Pre-Conference Inteview: David Ardia and Neil Budde

Submitted by DavidArdia on Thu, 02/26/2009 – 10:11amin

Conversationalists: David Ardia and Neil Budde

What is the story of your work and how did it lead to saying “yes” to this gathering?

Neil Budde: Neil joined DailyMe after more than 30 years working for newspapers and online publishers. He most recently was vice president and editor in chief of Yahoo! News, Yahoo! Finance and Yahoo! Sports.  At Daily Me, he is working to create a “comprehensive news experience for the individual.”  This involves more than merely helping people discover relevant and interesting news; it’s an effort to help people find information they didn’t know they were looking for, replicating the serendipity that used to come from browsing.  Neil is interested in this gathering because he has been deeply involved in the economics of news.  He is interested in the challenges facing journalism and is generally optimistic about where things are headed.

David Ardia: David directs the Citizen Media Law Project at Harvard University’s Berkman Center for Internet & Society.  He’s a media and intellectual property lawyer who formerly served as in-house counsel at The Washington Post.  He is primarily focused on providing legal training, assistance, and support for online publishers, and hopes that his work serves as a catalyst for creative thinking about the intersection of law and journalism on the Internet.  David is interested in this gathering because he knows that many online publishers face legal threats and other challenges.  He is eager to help publishers understand the law and to lower the legal barriers for journalists and journalism organizations that seek to embrace new media.

What is it about journalism without which it would cease to be journalism; what is its essential core?

Neil: Finding truth and providing information to people that is actionable.

David: Providing information to people that allows them to make informed decisions about their lives and government.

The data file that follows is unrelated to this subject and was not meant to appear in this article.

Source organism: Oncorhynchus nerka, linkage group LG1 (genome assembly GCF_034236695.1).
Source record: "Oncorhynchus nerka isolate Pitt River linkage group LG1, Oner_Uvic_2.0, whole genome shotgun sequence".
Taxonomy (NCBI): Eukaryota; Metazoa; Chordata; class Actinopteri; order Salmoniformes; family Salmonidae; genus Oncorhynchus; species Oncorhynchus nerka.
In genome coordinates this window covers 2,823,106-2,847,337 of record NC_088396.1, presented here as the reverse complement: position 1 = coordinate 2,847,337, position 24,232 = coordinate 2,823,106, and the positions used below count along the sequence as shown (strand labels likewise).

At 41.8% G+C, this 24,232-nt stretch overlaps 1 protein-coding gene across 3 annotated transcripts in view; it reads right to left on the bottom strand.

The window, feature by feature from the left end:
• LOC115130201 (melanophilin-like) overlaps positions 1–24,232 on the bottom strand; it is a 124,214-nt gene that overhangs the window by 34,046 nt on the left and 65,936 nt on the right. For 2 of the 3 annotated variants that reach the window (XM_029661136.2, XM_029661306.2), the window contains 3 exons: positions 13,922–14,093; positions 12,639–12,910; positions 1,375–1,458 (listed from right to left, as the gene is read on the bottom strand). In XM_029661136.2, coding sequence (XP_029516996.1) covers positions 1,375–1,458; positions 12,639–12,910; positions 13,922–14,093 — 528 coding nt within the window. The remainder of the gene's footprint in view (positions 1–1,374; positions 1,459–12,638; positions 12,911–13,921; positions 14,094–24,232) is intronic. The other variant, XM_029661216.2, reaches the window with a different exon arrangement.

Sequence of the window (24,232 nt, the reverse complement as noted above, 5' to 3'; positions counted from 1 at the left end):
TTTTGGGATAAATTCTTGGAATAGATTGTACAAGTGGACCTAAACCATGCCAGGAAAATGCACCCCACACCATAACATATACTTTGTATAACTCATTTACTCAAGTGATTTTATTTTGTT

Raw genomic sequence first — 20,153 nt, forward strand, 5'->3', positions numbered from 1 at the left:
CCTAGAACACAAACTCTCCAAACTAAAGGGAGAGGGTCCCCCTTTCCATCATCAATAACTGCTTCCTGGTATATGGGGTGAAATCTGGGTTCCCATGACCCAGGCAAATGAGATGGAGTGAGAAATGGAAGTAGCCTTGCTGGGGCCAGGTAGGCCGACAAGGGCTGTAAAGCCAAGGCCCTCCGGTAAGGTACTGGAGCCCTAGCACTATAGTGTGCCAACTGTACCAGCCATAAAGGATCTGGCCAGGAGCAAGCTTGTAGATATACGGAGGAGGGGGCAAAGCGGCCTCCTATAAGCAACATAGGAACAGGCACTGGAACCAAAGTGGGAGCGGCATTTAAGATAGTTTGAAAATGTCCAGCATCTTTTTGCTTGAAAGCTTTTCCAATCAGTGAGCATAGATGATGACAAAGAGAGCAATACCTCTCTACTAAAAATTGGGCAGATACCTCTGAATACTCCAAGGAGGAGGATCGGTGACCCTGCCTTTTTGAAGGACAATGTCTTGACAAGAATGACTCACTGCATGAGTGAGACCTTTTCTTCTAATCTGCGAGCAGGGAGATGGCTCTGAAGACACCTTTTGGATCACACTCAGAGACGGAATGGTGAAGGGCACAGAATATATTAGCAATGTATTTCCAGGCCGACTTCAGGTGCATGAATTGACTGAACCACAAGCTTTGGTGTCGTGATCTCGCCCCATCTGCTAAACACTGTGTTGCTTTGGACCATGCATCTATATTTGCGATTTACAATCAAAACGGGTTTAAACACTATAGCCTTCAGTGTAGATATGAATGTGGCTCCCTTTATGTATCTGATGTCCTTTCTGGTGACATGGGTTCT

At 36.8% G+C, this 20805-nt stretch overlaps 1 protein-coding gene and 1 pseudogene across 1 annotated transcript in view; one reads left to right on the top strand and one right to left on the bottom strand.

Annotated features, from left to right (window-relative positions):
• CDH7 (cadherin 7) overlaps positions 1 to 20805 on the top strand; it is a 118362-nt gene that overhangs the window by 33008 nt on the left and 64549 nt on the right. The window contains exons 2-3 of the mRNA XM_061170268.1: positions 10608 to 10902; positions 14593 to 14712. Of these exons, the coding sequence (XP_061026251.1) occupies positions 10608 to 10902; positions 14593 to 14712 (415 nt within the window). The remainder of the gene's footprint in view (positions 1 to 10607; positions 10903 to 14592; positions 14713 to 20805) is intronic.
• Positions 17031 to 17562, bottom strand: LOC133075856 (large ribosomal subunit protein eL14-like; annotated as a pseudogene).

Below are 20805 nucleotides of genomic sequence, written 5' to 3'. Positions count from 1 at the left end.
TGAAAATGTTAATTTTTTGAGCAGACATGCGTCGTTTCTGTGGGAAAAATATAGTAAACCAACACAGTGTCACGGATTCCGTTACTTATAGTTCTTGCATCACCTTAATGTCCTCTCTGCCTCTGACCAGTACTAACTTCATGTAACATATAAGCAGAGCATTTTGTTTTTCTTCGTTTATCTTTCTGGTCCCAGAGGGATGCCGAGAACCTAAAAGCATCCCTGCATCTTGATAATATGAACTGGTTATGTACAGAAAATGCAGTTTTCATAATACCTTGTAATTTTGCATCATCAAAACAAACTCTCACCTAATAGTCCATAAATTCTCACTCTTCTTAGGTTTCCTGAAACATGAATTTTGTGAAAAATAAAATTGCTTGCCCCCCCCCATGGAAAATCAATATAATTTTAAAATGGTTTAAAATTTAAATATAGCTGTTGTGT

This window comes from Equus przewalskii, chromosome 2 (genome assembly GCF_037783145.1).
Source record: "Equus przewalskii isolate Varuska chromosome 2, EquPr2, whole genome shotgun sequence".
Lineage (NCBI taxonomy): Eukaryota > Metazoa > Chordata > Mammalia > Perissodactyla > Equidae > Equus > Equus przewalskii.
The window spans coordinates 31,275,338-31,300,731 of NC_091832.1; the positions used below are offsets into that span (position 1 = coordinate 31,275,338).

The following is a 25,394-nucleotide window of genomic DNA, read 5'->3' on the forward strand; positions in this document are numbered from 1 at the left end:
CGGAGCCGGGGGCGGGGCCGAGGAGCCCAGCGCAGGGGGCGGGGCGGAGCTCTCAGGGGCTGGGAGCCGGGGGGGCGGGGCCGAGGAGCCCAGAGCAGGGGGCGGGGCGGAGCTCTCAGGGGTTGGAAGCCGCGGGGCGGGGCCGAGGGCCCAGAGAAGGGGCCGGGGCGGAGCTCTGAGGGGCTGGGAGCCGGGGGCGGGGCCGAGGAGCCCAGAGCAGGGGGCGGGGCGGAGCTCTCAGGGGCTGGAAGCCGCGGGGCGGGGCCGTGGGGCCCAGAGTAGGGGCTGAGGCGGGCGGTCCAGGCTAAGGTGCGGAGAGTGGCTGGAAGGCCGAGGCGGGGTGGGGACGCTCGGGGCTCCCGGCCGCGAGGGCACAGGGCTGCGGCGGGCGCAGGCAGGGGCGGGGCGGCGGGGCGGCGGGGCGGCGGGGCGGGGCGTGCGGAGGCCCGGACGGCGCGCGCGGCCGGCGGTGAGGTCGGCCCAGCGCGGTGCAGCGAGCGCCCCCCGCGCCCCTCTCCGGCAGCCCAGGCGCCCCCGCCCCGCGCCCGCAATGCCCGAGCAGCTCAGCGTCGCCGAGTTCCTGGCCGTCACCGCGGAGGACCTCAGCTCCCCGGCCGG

The year is 2014 and the new news ecology is a vibrant media landscape. What is journalism bringing to communities and democracy that matters most? What steps did we take back in 2009 to begin to bring this about?

Neil: More precise targeting of content and advertising, including targeting based on geography, topic, and expertise.  Journalists can use their expertise to provide more than just daily stories.  That expertise can be applied to aggregation and organization of information that is largely lacking in current forms of journalism.

David: News and information will break free from existing structures and forms.  New technologies will allow journalists to focus on providing perspective, context, and wisdom.  Government can help subsidize this by providing information in a structured and open format.  By making public availability the default, state and federal governments can significantly reduce the cost of covering government activities.

About Peggy Holman

Peggy Holman supports organizations and communities to uncover creative responses to complex challenges using innovative engagement processes. The Change Handbook, co-authored with Tom Devane and Steven Cady, documents many such processes. The book is the considered the definitive resource for leaders and consultants working to increase resilience, agility, and collaboration in organizations and other social systems. Peggy co-founded Journalism that Matters in 2001 with three journalists to support the pioneers who are shaping the emerging news and information ecology. Peggy’s latest book, Engaging Emergence: Turning Upheaval into Opportunity, supports people facing disruptions to invite others to join them in realizing new possibilities.
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